A lifelong resident of Westchester County‚ Sells was an excellent choice to try to save the best of Bedford from the road builders. An articulate, urbane man, Sells had served on a committee of highway engineers that helped draft the FederalAid Highway Act of 1956, and he understood the conflicting requirements of the law: that highways be safe for fast driving, be constructed as economically as possible, and still serve the communities they bypass. In designing his route, Sells tried hard to do the least damage possible to property in both North Castle and Bedford, the two townships affected. Wherever he could, he selected rugged, less valuable property for the right-of-way, sparing the choice bottomland, bird sanctuaries, and fine homes. Bedford’s town fathers were delighted with the plan and forwarded it to the Department of Public Works. After minor modifications by the state, it became known as the Westerly Route.
The Westerly Route passed close enough to Mount Kisco, the trading center of northern Westchester, to provide some relief for traffic congestion in the populous middle corridor of the county, and for that reason the planning board of Mount Kisco and the village board of neighboring Pleasantville approved it. So did the county.
Despite its virtues, the Westerly Route had fatal flaws. It was in the public eye, and this made it a target for the affected property owners, who quickly attacked it. Then, in the spring of 1961, the state announced its own design, which became known as the Chestnut Ridge Route. It was several miles east of the congested mid-county communities and promised them no benefits. It was also seven tenths of a mile shorter than the Westerly Route and therefore, the state estimated, $4.3 million cheaper. A breakdown of the original estimate was never made public, but in 1961 the cost of the disputed segment was said to be about $14 million using the Chestnut Ridge Route.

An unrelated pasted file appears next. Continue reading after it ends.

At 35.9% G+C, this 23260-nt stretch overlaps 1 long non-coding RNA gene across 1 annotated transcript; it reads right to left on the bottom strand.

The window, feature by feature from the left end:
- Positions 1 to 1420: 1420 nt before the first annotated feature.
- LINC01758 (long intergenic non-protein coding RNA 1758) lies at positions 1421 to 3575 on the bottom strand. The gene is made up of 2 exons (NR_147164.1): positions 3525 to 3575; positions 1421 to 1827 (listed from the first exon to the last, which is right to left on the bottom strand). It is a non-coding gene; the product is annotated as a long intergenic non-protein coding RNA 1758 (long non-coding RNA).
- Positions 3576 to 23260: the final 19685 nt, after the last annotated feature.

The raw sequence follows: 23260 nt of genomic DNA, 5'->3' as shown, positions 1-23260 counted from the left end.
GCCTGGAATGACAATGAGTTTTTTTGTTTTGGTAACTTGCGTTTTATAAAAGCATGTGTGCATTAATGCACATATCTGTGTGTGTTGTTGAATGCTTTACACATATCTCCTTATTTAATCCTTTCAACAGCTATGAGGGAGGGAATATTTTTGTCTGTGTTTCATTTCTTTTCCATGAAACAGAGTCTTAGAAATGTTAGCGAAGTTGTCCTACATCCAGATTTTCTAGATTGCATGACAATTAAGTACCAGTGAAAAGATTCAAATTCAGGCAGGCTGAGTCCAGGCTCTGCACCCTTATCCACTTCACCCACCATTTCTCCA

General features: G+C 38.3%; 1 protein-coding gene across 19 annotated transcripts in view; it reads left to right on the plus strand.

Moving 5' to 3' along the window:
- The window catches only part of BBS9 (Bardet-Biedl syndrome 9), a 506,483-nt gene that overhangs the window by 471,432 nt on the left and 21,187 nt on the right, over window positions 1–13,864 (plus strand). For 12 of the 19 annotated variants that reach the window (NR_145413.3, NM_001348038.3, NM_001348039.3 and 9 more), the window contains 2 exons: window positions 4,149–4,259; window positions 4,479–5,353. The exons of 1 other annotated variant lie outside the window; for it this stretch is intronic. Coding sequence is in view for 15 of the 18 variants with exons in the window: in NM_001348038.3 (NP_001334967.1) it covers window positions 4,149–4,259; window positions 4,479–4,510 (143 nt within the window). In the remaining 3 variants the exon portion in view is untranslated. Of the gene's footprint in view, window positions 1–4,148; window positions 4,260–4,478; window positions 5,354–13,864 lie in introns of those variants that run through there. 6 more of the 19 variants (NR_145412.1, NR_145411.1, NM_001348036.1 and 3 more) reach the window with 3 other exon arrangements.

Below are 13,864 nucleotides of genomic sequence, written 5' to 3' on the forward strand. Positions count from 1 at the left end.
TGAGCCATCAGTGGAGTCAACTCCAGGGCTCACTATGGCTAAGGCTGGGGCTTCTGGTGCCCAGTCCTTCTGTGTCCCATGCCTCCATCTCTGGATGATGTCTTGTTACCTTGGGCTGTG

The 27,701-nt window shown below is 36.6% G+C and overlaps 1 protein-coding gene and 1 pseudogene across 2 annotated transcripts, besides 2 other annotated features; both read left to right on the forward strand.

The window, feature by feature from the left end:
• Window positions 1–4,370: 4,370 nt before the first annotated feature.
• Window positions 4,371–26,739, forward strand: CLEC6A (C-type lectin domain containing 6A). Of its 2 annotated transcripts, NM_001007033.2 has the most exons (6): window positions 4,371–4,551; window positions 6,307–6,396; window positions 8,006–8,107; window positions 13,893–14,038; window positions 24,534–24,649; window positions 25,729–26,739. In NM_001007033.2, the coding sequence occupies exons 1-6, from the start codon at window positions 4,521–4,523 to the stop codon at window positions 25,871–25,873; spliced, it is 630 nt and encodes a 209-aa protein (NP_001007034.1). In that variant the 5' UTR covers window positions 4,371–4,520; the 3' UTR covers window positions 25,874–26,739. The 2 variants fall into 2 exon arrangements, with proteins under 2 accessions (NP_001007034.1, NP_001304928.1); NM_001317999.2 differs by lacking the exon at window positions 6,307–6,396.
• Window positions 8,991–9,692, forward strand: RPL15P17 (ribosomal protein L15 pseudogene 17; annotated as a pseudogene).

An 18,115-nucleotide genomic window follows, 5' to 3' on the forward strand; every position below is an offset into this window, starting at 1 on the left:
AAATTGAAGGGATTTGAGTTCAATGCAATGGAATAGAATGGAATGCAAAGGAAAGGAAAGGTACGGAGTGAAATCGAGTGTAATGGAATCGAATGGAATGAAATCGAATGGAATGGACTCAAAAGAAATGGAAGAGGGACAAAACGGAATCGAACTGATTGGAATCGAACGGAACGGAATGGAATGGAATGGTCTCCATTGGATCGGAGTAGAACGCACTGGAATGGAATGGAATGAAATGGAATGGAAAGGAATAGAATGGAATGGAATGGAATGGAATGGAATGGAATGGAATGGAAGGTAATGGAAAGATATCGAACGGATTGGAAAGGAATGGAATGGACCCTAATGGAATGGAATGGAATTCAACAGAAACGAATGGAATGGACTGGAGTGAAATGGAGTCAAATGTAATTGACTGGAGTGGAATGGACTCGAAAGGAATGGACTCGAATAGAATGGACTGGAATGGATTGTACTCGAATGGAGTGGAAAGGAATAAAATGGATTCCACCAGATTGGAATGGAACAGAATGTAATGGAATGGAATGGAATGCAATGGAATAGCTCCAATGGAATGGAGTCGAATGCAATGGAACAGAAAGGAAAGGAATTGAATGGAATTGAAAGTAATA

The Department of Public Works scheduled a public hearing in Bedford to listen to arguments for and against the Chestnut Ridge Route in April, 1961. The week before the hearing, the department announced that the contested route would be a part of the Interstate Highway System, namely Interstate 87. Thus the state would be eligible for a federal rebate of 90 percent of the highway’s costs. The relocation of the state road, on the other hand, would have been only 50 percent federally financed.
The Chestnut Ridge Route was so hastily drawn and carelessly conceived that it didn’t stand a chance against the 900 angry property owners who crowded into the hearing in Bedford that spring evening in 1961. The line on the map marched boldly through Byram Lake Park, the woodland preserve beside Mount Kisco reservoir. It also imperiled several homes and divided Miss Frick’s Westmoreland Sanctuary from older Butler Sanctuary. For twelve hours landowners harangued the department’s officials‚ and when the engineers retreated to their office the next day, they knew they had been in a fight.
A second public hearing was scheduled, this time to hear arguments for and against both routes. Anticipating a good turnout, the Department of Public Works booked an auditorium in White Plains, the county seat, beginning at 1:30 on a weekday afternoon. The crowd of 750 did not fill the hall, but 108 speakers gave the state officials an earful for fifteen and a half hours. By calling an afternoon meeting, the state officials had hoped to give everyone an opportunity to be heard and still adjourn early. But they underestimated the staying power of the protesters.
The hearing began as a distaff affair, but as the commuter trains pulled in that evening, male reinforcements took the floor. Fortified by the sandwiches, coffee, and martinis their wives had brought, they gave the state officials a night to remember. They hoisted placards and balloons in support of their favorite routes and hunks of old sheeting lettered with unflattering remarks about Governor Rockefeller. North Castle Supervisor John A. Lombardi took the opportunity to call Bedford “capricious, arbitrary and gratuitous” for endorsing the Westerly Route without regard for the $2.5 million in North Castle real estate it would destroy. The last orator sat down at 5 A.M.